Here is a list of all the postings John Haine has made in our forums. Click on a thread name to jump to the thread.
|Thread: More beginner questions|
I noticed a couple of references to EN1A and Pb - but I don't think it was made clear that this is a free machining grade of STEEL.
|Thread: UC100 with printer switch for two machines|
My mill is a Novamill which is basically similar except that I only bought the mechanical bit - fortunately! Actually connecting to the mill is quite easy once you get the right connector which is available. The documentation says the pins are all crimp but you can easily solder - the pins are separate with a little solder bucket, once you solder on the wire the pin is inserted into the connector body. Of if you have the cable of course you can use that, just cut off the connector at the controller end and separate the wires. All the connections are given on the Denfordata site.
Just using modern stepper drivers but the original motors will probably improve the machine quite a lot - I think the originals didn't use microstepping for example. But on my machine the motors still have some odd resonances which I can't tune out though it doesn't affect cutting. Better drivers and new motors would probably sort that, but as 2 of the motors are hidden in the column that isn't so easy.
My experience with the uc100 is that it is smoother than the PP but not a lot. I need to upgrade the drivers on my lathe to get the benefit of faster stepping. What drivers do you have on the mill?
In 10 years using the PP I don't think I ever noticed lost steps.
The uc100 should allow lathe threading with Mach3 but I haven't yet tried it.
Ah, no, I'll have a play. It's only an inconvenience really as I do the design work in my office and generate the g-code file then transfer it to the workshop PC. But sometimes it's nice to edit things in the shop. Thanks for the suggestion.
CamBam works great on my Huawei laptop but on the mini PC it's just slow.w.w.w....
OP says he has a UC100 already and wants to use this.
USB switches that work as required for this application (switching one USB host port between 2 USB devices) don't seem to be available, though it wouldn't be hard to make one. Unfortunately all UC100s have the same address so you can't plug 2 into 2 USB ports. That's why I ended up doing a manual changeover of the USB cables.
I found a cheap Dell Inspiron mini Win10 PC on ebay that works with my existing display and was a lot cheaper than a laptop for the workshop. Plenty of grunt for Mach3 though it struggles with CamBam.
There are a few parallel port switches on eBay for only a few squids.
I used to work like this when using the parallel port on an xp machine so in principle it should be ok. It may depend on the drive capability of the uc100 and the cable length. I'm not sure how easy it is to get 25 way printer switches these days, by the time you've found one and the necessary cable it might be as cheap to buy another uc100. I've got one on the mill and another on the lathe, with manual changeover. It's a shame I gave away the switch and cables with the old pc but the new owner may have them spare if you want me to check?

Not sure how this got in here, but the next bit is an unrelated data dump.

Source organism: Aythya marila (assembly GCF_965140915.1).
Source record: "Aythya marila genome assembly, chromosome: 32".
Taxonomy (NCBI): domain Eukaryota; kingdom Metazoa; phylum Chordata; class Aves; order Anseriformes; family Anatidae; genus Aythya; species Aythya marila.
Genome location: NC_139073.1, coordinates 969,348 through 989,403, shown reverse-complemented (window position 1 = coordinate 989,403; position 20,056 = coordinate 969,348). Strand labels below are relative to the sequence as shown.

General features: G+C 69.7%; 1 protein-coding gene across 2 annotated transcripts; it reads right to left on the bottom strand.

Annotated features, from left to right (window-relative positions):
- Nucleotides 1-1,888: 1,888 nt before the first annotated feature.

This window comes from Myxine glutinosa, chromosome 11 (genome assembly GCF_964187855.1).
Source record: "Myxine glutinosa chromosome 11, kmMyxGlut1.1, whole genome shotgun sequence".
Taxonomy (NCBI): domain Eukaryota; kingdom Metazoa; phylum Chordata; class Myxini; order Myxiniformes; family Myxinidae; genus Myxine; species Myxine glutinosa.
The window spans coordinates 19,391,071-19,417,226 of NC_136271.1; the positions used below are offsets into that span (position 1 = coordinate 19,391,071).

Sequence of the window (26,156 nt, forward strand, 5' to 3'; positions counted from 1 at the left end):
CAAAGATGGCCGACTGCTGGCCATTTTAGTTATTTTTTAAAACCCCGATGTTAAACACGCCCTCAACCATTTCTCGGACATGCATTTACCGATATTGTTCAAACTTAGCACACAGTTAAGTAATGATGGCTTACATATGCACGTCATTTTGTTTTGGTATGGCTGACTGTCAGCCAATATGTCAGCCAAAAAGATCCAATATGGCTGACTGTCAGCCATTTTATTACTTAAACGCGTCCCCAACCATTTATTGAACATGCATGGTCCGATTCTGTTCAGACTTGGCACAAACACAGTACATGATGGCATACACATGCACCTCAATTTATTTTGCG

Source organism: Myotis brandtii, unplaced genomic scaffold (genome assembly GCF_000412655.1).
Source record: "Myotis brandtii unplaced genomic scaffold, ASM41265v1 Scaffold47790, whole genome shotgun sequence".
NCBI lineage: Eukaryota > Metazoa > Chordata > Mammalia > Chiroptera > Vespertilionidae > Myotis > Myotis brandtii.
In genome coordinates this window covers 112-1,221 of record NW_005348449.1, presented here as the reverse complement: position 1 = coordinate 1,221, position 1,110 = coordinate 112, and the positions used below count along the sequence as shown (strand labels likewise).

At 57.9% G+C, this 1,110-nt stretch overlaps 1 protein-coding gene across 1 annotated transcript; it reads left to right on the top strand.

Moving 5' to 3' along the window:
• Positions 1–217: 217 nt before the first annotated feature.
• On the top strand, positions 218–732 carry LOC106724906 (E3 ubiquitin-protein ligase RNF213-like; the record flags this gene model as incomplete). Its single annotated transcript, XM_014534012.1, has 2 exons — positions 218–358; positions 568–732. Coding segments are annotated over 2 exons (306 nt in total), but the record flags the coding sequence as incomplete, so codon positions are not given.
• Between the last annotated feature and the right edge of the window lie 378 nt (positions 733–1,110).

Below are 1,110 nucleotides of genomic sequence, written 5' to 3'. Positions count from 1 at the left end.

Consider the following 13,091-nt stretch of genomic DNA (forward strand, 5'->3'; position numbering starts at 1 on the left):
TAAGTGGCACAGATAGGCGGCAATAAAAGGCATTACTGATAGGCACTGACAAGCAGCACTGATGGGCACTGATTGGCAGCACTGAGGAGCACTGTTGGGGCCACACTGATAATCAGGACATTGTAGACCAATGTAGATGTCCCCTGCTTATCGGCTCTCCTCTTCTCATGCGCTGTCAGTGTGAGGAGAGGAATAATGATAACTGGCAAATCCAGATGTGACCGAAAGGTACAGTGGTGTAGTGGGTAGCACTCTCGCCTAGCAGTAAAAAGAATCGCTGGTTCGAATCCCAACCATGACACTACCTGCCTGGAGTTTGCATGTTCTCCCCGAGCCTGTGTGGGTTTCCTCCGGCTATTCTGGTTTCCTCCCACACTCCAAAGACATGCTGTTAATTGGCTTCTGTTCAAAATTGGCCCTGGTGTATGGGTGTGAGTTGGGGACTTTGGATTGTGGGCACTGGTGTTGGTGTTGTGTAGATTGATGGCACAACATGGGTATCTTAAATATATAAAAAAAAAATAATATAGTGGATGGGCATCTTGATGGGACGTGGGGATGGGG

|Thread: Unusual Escapement|
Sorry Michael, your link got corrupted.
Edited By John Haine on 29/05/2022 11:03:54
But we are talking about accelerations not uniform velocity. It's true that the earth is moving around the sun etc but these have negligible effects locally on something the size of the clock. In your thought experiment the suspension is oscillating above an initially stationary bob, and except when it's vertically above it it will exert a sideways force that will start it swinging. The suspension is local to the bob.
David, thanks for the confirmation! I'm planning a few days up north so will try to take in the museum. The only references to actual conical pendulum clocks I can find in HJ and the AHS journal are to ones by this French maker Farcot.
Would it be Cliffe Hall, Keighley?
By the way David, where is this clock, you said a "stately home", please?
But "the rest of the world" - or the "fixed stars" - is what determines that the bob has mass, inertia, and momentum. If it's stationary relative to the these then when the suspension point moves it will exert a gravitational force on the bob (times the sine of the instantaneous angle) causing it to accelerate and start swinging at its resonant frequency with respect to "the rest of the world". You can make relative motions disappear by transforming to other reference frames for constant velocity but not when acceleration and gravity are concerned.
If the suspension point is a twin gimbal then the pendulum will have two resonant frequencies in orthogonal directions, rather like the "solar sidereal" clock I mentioned earlier. These will be very close together and it wouldn't be surprising if the pendulum swung in a slight ellipse as a result. I don't think this would be due to an "Foucault" effect, it's hard enough to show effects of the earth's rotation even with very long precision pendulums! But a fascinating lock - it seems to be the only example of a clock actually using a conical pendulum for timekeeping there is.